An Amateur Tackles a Tour de France Climb

Watching the final, grueling assaults of the Alps that concluded this year’s Tour de France last week transported me back to my own try at a Tour climb in 2012. It was on one of those early-spring trips to the European training grounds of pro cyclists that “enthusiasts” and club teams visit to ride base miles and improve technique.

Chris Froome of Team Sky, the man who would stand atop the podium in Paris as the 2015 winner, referred to “so many emotions going through my mind” on that final challenge of the famous Alpe d’Huez on Stage 20.

But what goes through the mind of an amateur on one of those Cols, grinding (endlessly) up the narrow pavement, hemmed by squat stone walls and encircled in heart-stopping vistas? As the Tour de France sped toward the Champs Élysées, I leafed back happily through notes that brought that quad-burner back to me. They are summarized below in the stream-of-consiousness that I had jotted, giddily no doubt, on that day.

My climb was of the Col de Braus in the Maritime Alps not far from the Mediterranean Coast in Nice, France. The series of switchbacks (top photo) is a distinguishing feature of this rugged and beautiful pass. Apparently, it was included regularly among Tour de France stages prior to World War II, but seldom after. It’s no Alpe d’Huez, but it holds out plenty of challenge to a rider at my level.

I’d like to tell you that, even if I couldn’t lay claim to visions of capturing a  yellow jersey or of fighting off valiant attacks near the finish, I would at least reflect, amidst this unparalleled natural grandeur, on the Big Questions. You know, like: What is it about cycling up mountains, the most grueling and, counter-intuitively, the most beloved and romantic, feature of the sport, that holds us in thrall? What can the metaphor of reaching a summit teach us about our own life’s striving?

But, no. Sorry. Here is what was really going through my mind while climbing the Col de Braus:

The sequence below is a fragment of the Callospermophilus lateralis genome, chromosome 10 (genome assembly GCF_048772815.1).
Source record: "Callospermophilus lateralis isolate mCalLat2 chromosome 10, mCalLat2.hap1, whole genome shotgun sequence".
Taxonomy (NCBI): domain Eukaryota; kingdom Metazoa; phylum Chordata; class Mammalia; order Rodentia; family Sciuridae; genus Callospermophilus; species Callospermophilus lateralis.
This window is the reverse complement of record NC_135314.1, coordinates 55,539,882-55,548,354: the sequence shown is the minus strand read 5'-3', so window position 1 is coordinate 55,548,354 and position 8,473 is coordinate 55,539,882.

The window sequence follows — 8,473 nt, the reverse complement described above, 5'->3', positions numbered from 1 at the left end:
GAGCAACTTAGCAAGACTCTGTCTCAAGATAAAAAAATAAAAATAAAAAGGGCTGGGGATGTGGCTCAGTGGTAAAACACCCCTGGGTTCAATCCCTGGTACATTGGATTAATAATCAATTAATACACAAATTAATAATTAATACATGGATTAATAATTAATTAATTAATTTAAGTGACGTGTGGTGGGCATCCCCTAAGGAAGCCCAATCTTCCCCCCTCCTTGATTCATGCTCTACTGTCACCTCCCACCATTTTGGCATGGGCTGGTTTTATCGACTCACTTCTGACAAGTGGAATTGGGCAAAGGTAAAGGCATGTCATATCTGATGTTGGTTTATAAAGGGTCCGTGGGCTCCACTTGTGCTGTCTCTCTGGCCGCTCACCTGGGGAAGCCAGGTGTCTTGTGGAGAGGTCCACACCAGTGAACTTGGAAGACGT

An Alpen vista from the climb.


Concentrate on technique. Don’t rock. Upper body motion wastes energy.

Stay focused on the pavement ahead. Don’t look up at the summit.

Wish I’d remembered to trim the chin strap of my new helmet. The excess isn’t aero.

Our roadside companions, natural climbers.


Don’t rock. Keep upper body still. Keep upper body still. Keep upper body still.

Why are my hands still gripping the hoods? It’s not like I’m going to need my brakes.

Ugh, goats. Where did they come from? They look pretty relaxed … Hope none of them make any sudden moves.

 F**k me. Did the gradient just increase?  


Stay focused on the road ahead. Stay focused on the road ahead. Don’t look … Wait! Is that little red dot up there near the summit Ben? Ben!? How did he get so far ahead of me?

No rocking. Keep your body … Oh screw it.

Col de Braus

Snow blanketed the summit.


Nothing lives here. Only stones.

I feel at one with everybody who’s pedaled this road before me. I love riding a bicycle. I love it with all my heart.

There’s the top. [Click. Sound of shifting into a harder gear to make the finish look even better.]

Where’s the summit sign? I want a selfie with the official sign. Somebody stole it? Who does that?

Can I have my sandwich now?

The truth is that the higher I climbed, the less lofty were my thoughts. Focus on technique gave way to free association and more elemental emotions, not unlike the scenery’s transition from forested lushness to rugged rock. Everything falls away.

Thoughts about the Big Questions would come later, long after I had reached and descended from the summit. And eaten my sandwich out of the back of the service car. Which, as anyone who has ever pedaled up a high mountain knows will be THE BEST HAM SANDWICH ONE HAS EVER TASTED and a transcendent experience all its own.

The other side of the mountain: The descent.

Sometime one really does encounter the pros. Spotted near the Col de Madone in Nice (from back left, Teejay van Garderen, Ian Boswell, Joe Dombrowski and an unidentified colleague).

Photos: top, velojoy; others, Adam Johnson

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